If Nike is honoring Y.A. Tittle with this uniform, they must be honoring M.C. Hammer with these shoes. Just … wow. These don’t look like shoes that would actually, you know, perform well on the field. But I suppose Nike does know what they are doing there. Before they became a fashion house, they used to make shoes.

The getup also includes gloves with fancy designs, but those aren’t worth the bandwidth. The gloves do carry the sole appearance of LSU’s stupid “eye of the tiger” logo, and the only good news about this hideous uniform is that the “eye” doesn’t seem to appear elsewhere.

If you haven’t guessed, I’m really not happy that LSU is turning over its season finale this weekend to Nike for an infomercial. You can count on a segment in the broadcast Saturday night where the sideline reporter talks about the technology of the uniform, how it’s lightweight, how modern players are more like track stars, etc. It’s a marketing gimmick, not a “tribute”. And shame on LSU for participating.

It should also be noted that LSU appears to be the program that’s allowed Nike to screw with its identity the most for this infomercial series. The historically-inaccurate helmet logo (and color?) is really the only thing that would identify these players as being an LSU team. I don’t think any of the other 10 teams (Clemson apparently is a part of this, but they aren’t on the promo site) had their colors changed, and I know none of them allowed both a color change and radical change in uniform design.

It’s sad. You’d think a head coach that’s been with the program for just under five years, an athletic director that’s been with the program for 17 months and a chancellor that’s been with the program for 15 months would be better guardians of LSU’s identity. Actually, I guess you wouldn’t think that.

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26 Responses to “LSU’s Nike Pro Combat uniforms – the full abomination”

  1. [...] Posts LSU’s Nike Pro Combat uniforms – the full abomination  |   LSU / Ole Miss: The Judgment  |   More details on [...]

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  3. mike g says:

    these uniforms are dope.

  4. damon says:

    Your a fucking idiot Ken!!!! Eat a fucking dick

  5. damon says:

    if you know anything about LSU athletics or even just LSU you would know why the “L” logo is on there. Before you open your mouth know your facts first!!!

  6. geauxstrider says:

    uh ken… that gold is LSU gold….

  7. Cap'n Ken says:

    @damon – clearly you are superior intellectual being. Enlighten me on the history of the “L”.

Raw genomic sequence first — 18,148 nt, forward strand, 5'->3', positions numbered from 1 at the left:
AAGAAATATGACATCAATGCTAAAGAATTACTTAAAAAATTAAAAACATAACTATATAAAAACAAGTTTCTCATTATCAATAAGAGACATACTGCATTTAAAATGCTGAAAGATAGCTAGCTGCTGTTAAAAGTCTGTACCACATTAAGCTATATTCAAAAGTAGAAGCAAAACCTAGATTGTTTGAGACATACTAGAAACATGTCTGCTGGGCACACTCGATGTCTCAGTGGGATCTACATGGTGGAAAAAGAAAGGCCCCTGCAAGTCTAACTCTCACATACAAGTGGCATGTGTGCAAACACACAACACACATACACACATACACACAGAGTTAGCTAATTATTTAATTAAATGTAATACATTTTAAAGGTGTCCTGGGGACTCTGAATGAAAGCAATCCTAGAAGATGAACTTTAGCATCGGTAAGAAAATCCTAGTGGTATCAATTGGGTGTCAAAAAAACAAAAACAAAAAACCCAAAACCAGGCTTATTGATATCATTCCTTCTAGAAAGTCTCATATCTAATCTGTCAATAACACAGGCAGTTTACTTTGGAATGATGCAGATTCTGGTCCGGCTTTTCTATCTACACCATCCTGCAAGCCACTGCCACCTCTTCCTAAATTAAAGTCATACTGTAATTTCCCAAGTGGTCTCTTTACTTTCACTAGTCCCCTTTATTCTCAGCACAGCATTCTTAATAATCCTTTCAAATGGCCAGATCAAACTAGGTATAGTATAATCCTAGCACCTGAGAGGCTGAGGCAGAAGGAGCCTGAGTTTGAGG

@geauxstrider – which gold are you referring to? That’s the confusing thing about this getup: are they going with the gold (in the helmet) that’s shown in their original uniform pic, the gold helmet they are showing now or what? Like I said, I would get it (but not like it) if they were using the gold of the 40s in the uniform they say is a nod to the 40s, but if they back out of that to go with the current yellowish gold, that’s just strange (but preferable to me).

  8. geauxstrider says:

    from what i understand – they are going with GOLD this week and the nike helmets in the future – in yellow.

  9. geauxstrider says:

    oh and the L… was the primary emblem for LSU for many years… just go look at some old photos…

    the letterman jackets had an L.. not LSU…

    baseball team had L on caps up until the late 70s

  10. Cap'n Ken says:

    @geauxstrider – I guess we should see whatever they’re unveiling here anytime now, but Nike is really confusing things. All of the images here come straight from them; they show the yellow helmet in their PDFs describing the Pro Combat uniform, etc. That’s the confusing part. But I’m just posting what they have out there – they don’t show the “old gold” helmet in any of their material that actually describes the uniform.

    And I guess I wasn’t clear about the L. I’m talking about its use on the football uniform. Was there ever just an L on the uniform?

  11. Brian says:

    I think I just threw up a little bit.

  12. Me says:

    I’ve seen a L associated with LSU. Go to a campus store and look for an old hate for sell. Also our colors are purple and gold we currently use purple and yellow. We try to sound classy by saying gold. The stripes on the shoulders do suck though. It’s one game get over it. Change is fine. It cold be worse. If we use tradition then we should go back to the first uniform and leather helmet instead the uniform we use now

  13. Cap'n Ken says: